The TJX Companies (NYSE:TJX) recently launched the first e-commerce store for its off-price Marshalls chain. Considering that its sibling T.J. Maxx already has an online shopping site -- and many discount retailers and even dollar stores offer customers a way to shop online -- you could ask: What took Marshalls so long?

Off-price has usually meant offline

Up until now, and probably even still, Marshalls hasn't needed an e-commerce arm. The off-price clothing duo represented by TJX's MarMaxx segment has enjoyed strong results. Sales were up 4% year over year in the second quarter on a 2% increase in comparable-store sales, with total revenue up 6% in the first half of fiscal 2020. That continues the trend of healthy sales growth of 9% in fiscal 2019 and 8% the year prior with comps up 6% and 2%, respectively.

Bringing an e-commerce operation online hasn't been a necessity, and in the discount segment, it's a relatively recent phenomenon.

Woman with credit card looking at a laptop

Image source: Getty Images.

While Burlington Stores says it's offered customers an online channel for a decade, the digital presence of closeout stores like Big Lots has more often than not been a way to view the weekly circular rather than a place to shop. Only in the past few years has it become a venue for customers to purchase merchandise.

Tuesday Morning, in fact, closed its e-commerce channel a few years ago, and the website is now merely a portal directing you to its stores.

Constantly changing inventory requires a different strategy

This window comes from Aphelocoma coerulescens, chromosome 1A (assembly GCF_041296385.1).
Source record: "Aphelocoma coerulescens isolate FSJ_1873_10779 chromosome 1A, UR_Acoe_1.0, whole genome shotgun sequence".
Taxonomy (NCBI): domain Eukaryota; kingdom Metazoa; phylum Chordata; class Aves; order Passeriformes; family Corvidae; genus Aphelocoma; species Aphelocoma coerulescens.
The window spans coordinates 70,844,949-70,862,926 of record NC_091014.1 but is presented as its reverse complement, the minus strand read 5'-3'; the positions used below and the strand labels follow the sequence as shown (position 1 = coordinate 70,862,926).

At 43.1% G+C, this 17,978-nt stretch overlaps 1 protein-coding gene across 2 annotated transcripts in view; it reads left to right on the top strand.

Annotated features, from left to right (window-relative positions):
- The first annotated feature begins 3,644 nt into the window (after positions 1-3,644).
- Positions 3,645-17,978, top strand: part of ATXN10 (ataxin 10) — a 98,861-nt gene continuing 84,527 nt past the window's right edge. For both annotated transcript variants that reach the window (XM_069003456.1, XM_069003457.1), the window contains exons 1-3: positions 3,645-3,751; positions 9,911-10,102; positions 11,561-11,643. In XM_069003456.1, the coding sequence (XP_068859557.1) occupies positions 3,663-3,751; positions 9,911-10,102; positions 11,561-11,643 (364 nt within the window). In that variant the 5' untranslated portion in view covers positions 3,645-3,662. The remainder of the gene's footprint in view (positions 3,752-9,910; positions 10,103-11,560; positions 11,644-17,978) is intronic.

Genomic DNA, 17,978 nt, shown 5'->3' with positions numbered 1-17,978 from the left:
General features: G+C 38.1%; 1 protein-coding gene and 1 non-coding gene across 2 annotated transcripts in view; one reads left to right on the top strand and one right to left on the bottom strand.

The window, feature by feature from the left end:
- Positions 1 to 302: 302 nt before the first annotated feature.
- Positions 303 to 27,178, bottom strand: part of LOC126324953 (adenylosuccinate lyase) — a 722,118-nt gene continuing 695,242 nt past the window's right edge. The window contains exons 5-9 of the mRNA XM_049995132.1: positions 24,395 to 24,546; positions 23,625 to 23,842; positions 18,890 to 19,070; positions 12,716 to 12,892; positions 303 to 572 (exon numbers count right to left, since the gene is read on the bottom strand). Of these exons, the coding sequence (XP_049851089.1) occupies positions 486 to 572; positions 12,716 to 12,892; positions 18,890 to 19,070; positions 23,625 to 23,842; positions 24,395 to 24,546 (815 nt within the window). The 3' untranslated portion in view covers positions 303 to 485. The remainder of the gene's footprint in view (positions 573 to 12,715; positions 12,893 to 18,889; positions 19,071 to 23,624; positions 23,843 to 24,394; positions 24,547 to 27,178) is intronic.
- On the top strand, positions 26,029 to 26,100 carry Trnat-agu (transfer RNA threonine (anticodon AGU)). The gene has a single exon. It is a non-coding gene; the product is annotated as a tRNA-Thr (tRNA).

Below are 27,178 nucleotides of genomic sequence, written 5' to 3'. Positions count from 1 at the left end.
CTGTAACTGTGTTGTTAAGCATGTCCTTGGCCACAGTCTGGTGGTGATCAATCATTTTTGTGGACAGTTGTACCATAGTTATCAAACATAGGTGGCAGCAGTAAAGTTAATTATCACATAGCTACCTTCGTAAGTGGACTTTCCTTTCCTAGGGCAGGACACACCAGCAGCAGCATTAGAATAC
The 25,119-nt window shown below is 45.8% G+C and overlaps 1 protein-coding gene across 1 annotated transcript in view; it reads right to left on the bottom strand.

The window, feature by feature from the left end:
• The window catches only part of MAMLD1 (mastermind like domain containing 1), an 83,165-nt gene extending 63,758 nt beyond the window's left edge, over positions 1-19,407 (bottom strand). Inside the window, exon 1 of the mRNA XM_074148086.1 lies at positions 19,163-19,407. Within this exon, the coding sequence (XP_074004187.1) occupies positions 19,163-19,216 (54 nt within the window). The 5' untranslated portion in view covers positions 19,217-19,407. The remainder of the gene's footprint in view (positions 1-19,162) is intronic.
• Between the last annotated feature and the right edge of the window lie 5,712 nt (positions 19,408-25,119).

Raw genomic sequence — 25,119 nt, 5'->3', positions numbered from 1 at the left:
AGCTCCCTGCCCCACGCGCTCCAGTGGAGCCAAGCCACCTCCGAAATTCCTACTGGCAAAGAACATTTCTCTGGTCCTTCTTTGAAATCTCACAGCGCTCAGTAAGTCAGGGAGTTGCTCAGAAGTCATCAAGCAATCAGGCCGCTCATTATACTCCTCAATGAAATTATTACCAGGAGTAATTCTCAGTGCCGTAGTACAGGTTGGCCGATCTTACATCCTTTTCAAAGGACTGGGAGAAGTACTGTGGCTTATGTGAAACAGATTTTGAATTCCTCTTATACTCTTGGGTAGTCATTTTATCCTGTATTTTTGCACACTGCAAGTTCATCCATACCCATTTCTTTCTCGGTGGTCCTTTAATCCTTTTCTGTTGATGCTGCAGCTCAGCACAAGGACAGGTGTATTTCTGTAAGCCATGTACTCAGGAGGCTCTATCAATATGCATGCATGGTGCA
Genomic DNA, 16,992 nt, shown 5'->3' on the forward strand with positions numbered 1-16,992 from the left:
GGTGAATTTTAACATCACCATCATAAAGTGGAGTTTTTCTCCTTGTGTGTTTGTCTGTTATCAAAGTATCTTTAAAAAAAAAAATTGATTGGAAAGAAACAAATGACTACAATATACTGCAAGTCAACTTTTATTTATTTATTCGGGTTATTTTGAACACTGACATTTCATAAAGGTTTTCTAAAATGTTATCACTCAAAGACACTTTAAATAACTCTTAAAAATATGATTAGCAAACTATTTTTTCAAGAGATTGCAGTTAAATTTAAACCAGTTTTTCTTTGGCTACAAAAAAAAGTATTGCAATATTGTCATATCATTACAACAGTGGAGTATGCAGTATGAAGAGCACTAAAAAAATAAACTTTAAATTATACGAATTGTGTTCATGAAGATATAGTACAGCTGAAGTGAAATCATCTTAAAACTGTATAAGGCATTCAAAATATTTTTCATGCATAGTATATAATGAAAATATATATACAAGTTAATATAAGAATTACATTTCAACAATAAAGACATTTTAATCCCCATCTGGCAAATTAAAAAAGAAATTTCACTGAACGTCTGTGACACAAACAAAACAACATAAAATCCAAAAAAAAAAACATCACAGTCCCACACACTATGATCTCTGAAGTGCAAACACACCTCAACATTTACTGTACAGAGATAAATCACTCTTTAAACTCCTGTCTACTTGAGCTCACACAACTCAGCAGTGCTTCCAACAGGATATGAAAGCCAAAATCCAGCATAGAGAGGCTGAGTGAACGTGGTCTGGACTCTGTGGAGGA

There are actually a few reasons off-price retailers like TJX have been late to the game (T.J. Maxx's website was launched in 2013).

The ever-changing nature of the merchandise these retailers offer makes it difficult to manage inventory for the online store. Full-price competitors deeply source their products and have plenty of stock in inventory, but off-price shoppers are constantly looking for new goods to fill their racks -- the well-known "treasure hunt" effect that has made TJX an industry-leading retailer.

The inventory is also different from store to store, let alone between physical stores and the online portal. Given this logistical hurdle, T.J. Maxx's digital presence, now several years old, is still just a small piece of the top line.

The retailer plans to differentiate the Marshall's website from the in-store experience with different products, just as it did with the T.J. Maxx launch. CEO Ernie Herrman told analysts on TJX's second-quarter earnings call that it's important not to cannibalize sales from its brick-and-mortar stores, so three-quarters or more of the merchandise on Marshalls.com will not be found in stores.

Beyond the T.J. Maxx and Marshalls websites, TJX also operates Sierra, an online off-price retailer it acquired in 2012, which helped get tjmaxx.com off the ground. It will probably play a role this time, too. It's not that TJX doesn't know how to approach e-commerce, it just wants to do it strategically.

A time to supplement sales

It may be management sees now as an opportune time to get Marshalls online, because brick-and-mortar sales are slowing. The 2% comps growth it saw last quarter was well below the 6% rise it enjoyed in the year-ago period. Getting online now could help boost sales even if it's only expecting the initial gains to be incremental.

Analysts are expecting sales to grow 5% in the current quarter with earnings rising a like amount. That would be well below the 12% increase in sales in the prior-year period, when comps jumped 9% and earnings grew 8%.

Even though it's not a straightforward endeavor for an off-price chain like TJX to develop an online presence, the company has the experience to successfully bring the treasure hunt experience to the new Marshalls site.